If you want to bring your service animal shopping with you in Virginia, make sure you bring the animals' training certification or you might end up on the street.
That's what happened to one Virginia family earlier this month.
But, there's just one problem.
While Virginia requires owners of service animals to display the training certificate, it's against federal law to require anyone with a service animal to show proof of the animals certification, according to Marian Vessels, director of the Mid-Atlantic American Disability Act (ADA) Center.
Vessels said staff at restaurants and other businesses cannot ask about the person's disability, require medical documentation, a special identification card or training documentation for the dog, or ask that the dog demonstrate its ability to perform the work or task.
In fact, according to the U.S. Department of Justice, there are only two questions that can be legally asked of someone wanting equal public access with his or her service animal, and then only when it is not obvious what service an animal provides.
Staff can ask two questions:
• Is the dog a service animal required because of a disability?
• What work or task has the dog been trained to perform?
Those two questions, and the federal Americans with Disability Act (ADA) guidelines, are part of many merchants' training programs like national grocery store chain Safeway, which has a store in Warrenton, and 43 stores throughout Northern Virginia.
Greg Ten Eyck, director of public affairs and government relations, said Safeway has a very specific policy regarding how employees are trained to engage customers who require the use of service animals, and that policy includes the only two questions the ADA allows them to ask.
"We have a long-standing commitment to the American Disability Act and take being in compliance very seriously here at Safeway," said Ten Eyck.
However, not all merchants are aware of the federal ADA guidelines and how they compare to state and local laws. The confusion can lead to embarrassment and conflict for both the merchant and the patron, according to Vessels.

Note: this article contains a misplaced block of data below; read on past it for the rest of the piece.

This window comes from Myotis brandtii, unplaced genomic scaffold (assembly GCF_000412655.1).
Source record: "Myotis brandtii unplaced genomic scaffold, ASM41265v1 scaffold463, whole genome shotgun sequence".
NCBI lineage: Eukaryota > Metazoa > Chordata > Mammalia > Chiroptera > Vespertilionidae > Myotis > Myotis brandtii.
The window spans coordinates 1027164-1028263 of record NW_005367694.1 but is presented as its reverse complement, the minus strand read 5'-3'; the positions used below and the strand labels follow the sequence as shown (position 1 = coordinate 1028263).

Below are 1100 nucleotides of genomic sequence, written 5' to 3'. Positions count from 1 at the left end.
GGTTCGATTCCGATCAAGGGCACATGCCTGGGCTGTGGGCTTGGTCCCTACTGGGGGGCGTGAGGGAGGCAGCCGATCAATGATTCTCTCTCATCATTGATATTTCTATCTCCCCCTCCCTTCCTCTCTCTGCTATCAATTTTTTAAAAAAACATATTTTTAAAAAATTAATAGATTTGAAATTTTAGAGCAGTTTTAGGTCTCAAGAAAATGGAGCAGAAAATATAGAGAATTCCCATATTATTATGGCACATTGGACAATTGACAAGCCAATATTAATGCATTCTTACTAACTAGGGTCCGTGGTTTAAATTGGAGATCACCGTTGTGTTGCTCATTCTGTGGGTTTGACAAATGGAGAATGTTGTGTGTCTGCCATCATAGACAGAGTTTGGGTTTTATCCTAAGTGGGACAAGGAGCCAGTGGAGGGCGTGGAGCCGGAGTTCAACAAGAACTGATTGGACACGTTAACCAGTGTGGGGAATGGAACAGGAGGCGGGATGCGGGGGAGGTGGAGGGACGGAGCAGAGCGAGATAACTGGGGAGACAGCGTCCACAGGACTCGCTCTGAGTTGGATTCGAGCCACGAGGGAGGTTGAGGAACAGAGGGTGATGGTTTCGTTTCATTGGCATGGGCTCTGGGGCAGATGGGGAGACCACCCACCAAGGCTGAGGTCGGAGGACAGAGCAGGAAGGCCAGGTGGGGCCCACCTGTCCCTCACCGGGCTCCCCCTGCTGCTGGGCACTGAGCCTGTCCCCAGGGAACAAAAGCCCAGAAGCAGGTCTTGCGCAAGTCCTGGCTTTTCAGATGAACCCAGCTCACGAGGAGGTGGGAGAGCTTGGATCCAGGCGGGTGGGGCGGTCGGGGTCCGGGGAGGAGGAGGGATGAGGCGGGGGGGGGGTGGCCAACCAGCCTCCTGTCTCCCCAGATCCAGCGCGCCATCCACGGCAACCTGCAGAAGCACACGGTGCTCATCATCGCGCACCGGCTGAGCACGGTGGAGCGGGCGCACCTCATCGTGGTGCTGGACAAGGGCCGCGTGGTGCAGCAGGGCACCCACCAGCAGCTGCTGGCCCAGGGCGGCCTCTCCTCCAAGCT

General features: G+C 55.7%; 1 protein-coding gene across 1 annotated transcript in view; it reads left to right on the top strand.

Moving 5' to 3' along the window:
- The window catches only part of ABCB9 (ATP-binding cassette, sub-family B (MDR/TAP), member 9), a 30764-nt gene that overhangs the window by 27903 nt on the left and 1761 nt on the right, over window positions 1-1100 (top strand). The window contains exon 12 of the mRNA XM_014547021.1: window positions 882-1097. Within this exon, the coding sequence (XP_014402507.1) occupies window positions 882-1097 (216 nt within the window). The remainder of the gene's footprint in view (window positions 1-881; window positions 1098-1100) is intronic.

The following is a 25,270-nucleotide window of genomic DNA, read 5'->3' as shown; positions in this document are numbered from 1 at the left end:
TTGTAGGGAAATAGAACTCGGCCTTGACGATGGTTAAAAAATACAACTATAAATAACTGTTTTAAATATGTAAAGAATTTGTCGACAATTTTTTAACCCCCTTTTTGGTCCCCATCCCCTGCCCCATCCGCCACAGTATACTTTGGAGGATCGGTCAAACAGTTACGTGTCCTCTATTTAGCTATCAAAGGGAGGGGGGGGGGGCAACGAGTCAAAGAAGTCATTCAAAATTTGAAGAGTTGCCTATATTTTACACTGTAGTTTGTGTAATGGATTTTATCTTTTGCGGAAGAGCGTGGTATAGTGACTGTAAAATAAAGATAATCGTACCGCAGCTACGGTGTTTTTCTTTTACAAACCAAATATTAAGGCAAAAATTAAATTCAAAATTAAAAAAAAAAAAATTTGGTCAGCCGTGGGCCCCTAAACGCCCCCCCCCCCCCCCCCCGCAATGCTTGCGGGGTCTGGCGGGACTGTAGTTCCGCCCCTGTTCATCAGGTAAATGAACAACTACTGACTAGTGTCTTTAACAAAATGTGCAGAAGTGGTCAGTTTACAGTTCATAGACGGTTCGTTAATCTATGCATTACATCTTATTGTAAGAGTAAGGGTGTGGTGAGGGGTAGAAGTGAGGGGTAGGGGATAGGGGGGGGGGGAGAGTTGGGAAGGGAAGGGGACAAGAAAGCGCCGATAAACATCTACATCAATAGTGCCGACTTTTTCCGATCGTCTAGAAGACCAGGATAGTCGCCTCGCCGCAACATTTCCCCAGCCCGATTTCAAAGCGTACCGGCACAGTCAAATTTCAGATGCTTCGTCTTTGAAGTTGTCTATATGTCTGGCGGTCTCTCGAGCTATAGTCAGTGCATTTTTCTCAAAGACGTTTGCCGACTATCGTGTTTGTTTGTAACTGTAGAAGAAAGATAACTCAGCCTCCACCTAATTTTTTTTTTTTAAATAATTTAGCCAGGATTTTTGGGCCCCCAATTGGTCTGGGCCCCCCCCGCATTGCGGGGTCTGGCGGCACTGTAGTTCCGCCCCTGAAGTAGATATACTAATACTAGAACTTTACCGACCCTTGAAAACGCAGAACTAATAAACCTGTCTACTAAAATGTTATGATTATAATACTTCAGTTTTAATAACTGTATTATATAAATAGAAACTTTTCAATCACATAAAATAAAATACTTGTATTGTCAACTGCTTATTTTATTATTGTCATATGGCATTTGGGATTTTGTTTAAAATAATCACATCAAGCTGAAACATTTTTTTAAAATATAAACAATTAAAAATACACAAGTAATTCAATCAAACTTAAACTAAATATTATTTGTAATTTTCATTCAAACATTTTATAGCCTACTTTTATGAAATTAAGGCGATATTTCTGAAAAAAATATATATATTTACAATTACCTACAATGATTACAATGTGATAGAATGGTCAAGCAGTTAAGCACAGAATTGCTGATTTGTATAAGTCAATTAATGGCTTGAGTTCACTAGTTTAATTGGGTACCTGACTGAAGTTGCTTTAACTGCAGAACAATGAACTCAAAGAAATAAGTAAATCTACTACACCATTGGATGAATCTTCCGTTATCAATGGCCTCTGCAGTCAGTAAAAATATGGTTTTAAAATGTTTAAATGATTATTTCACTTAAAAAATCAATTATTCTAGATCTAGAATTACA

Virginia has its own laws regarding identification of service animals, which require them to be in a harness, backpack, or vest identifying the dog as a trained service dog.
According to Vessel, failure to follow Virginia's identification requirements, however, cannot impede access to people with service animals who are otherwise in compliance with federal ADA service animal laws.
What that means is that just because a service animal's status isn't immediately obvious to a merchant, the merchant cannot turn it or its owner away.
"The Department of Justice is very clear here," said Vessels.
"You'd be in violation of the ADA if you refuse to admit any other type of service animal on the basis of local health department regulations or other state or local laws," Vessels said. "The ADA provides greater protection for individuals with disabilities and so it takes priority over the local or state laws or regulations."
Still, for businesses in Virginia there has to be some federal guidance on exactly how someone can make sure the animals people bring into their stores are legitimate service dogs and not pets.
The Department of Justice says:
Some, but not all, service animals wear special collars and harnesses.
Some, but not all, are licensed or certified and have identification papers.
If you are not certain that an animal is a service animal, you can ask the person who has the animal if it is a service animal required because of a disability, according to the Department of Justice.
However, an individual who is going to a restaurant or theater is not likely to be carrying documentation of his or her medical condition or disability.
Therefore, the DOJ says such documentation generally may not be required as a condition for providing service to an individual accompanied by a service animal.
“Although a number of states have programs to certify service animals, you may not insist on proof of state certification before permitting the service animal to accompany the person with a disability."
For more information on the ADA go to http://www.ada.gov
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